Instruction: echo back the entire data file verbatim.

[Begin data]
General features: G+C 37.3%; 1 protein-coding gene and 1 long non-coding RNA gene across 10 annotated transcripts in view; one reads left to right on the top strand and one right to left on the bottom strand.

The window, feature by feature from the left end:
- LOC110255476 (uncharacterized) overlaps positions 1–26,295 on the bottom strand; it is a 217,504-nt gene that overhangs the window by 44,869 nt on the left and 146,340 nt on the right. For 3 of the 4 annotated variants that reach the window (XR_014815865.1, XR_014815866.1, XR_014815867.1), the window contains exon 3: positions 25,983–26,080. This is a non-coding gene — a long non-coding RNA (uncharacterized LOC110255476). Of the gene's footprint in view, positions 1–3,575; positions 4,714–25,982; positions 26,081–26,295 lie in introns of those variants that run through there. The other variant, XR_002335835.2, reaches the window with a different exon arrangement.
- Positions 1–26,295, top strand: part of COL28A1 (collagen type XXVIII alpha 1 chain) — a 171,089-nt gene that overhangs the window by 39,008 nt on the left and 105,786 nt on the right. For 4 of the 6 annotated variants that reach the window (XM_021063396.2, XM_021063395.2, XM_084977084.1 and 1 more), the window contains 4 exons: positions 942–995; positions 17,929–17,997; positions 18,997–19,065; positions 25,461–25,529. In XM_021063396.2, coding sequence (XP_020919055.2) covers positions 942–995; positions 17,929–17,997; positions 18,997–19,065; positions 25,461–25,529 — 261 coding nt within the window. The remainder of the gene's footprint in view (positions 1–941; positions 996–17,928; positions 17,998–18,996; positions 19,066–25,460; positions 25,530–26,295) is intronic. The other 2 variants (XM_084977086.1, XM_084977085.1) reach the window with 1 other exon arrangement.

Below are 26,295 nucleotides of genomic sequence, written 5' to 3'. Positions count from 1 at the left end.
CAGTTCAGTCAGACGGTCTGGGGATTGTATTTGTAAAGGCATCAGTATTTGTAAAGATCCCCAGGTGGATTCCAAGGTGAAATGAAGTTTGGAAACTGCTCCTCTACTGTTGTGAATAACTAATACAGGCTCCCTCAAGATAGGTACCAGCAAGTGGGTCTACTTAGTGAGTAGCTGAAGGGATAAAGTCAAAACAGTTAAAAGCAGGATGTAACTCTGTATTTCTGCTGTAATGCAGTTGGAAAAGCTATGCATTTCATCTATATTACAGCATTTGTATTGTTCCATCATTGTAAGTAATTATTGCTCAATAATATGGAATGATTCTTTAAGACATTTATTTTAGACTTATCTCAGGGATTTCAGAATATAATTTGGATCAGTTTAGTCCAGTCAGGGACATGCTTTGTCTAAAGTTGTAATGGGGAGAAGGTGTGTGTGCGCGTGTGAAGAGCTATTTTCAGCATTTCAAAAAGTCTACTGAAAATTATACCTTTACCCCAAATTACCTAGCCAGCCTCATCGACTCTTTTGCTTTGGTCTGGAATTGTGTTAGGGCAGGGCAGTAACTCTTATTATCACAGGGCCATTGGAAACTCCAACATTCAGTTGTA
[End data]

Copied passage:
General features: G+C 37.3%; 1 protein-coding gene and 1 long non-coding RNA gene across 10 annotated transcripts in view; one reads left to right on the top strand and one right to left on the bottom strand.

The window, feature by feature from the left end:
- LOC110255476 (uncharacterized) overlaps positions 1–26,295 on the bottom strand; it is a 217,504-nt gene that overhangs the window by 44,869 nt on the left and 146,340 nt on the right. For 3 of the 4 annotated variants that reach the window (XR_014815865.1, XR_014815866.1, XR_014815867.1), the window contains exon 3: positions 25,983–26,080. This is a non-coding gene — a long non-coding RNA (uncharacterized LOC110255476). Of the gene's footprint in view, positions 1–3,575; positions 4,714–25,982; positions 26,081–26,295 lie in introns of those variants that run through there. The other variant, XR_002335835.2, reaches the window with a different exon arrangement.
- Positions 1–26,295, top strand: part of COL28A1 (collagen type XXVIII alpha 1 chain) — a 171,089-nt gene that overhangs the window by 39,008 nt on the left and 105,786 nt on the right. For 4 of the 6 annotated variants that reach the window (XM_021063396.2, XM_021063395.2, XM_084977084.1 and 1 more), the window contains 4 exons: positions 942–995; positions 17,929–17,997; positions 18,997–19,065; positions 25,461–25,529. In XM_021063396.2, coding sequence (XP_020919055.2) covers positions 942–995; positions 17,929–17,997; positions 18,997–19,065; positions 25,461–25,529 — 261 coding nt within the window. The remainder of the gene's footprint in view (positions 1–941; positions 996–17,928; positions 17,998–18,996; positions 19,066–25,460; positions 25,530–26,295) is intronic. The other 2 variants (XM_084977086.1, XM_084977085.1) reach the window with 1 other exon arrangement.

Below are 26,295 nucleotides of genomic sequence, written 5' to 3'. Positions count from 1 at the left end.
CAGTTCAGTCAGACGGTCTGGGGATTGTATTTGTAAAGGCATCAGTATTTGTAAAGATCCCCAGGTGGATTCCAAGGTGAAATGAAGTTTGGAAACTGCTCCTCTACTGTTGTGAATAACTAATACAGGCTCCCTCAAGATAGGTACCAGCAAGTGGGTCTACTTAGTGAGTAGCTGAAGGGATAAAGTCAAAACAGTTAAAAGCAGGATGTAACTCTGTATTTCTGCTGTAATGCAGTTGGAAAAGCTATGCATTTCATCTATATTACAGCATTTGTATTGTTCCATCATTGTAAGTAATTATTGCTCAATAATATGGAATGATTCTTTAAGACATTTATTTTAGACTTATCTCAGGGATTTCAGAATATAATTTGGATCAGTTTAGTCCAGTCAGGGACATGCTTTGTCTAAAGTTGTAATGGGGAGAAGGTGTGTGTGCGCGTGTGAAGAGCTATTTTCAGCATTTCAAAAAGTCTACTGAAAATTATACCTTTACCCCAAATTACCTAGCCAGCCTCATCGACTCTTTTGCTTTGGTCTGGAATTGTGTTAGGGCAGGGCAGTAACTCTTATTATCACAGGGCCATTGGAAACTCCAACATTCAGTTGTA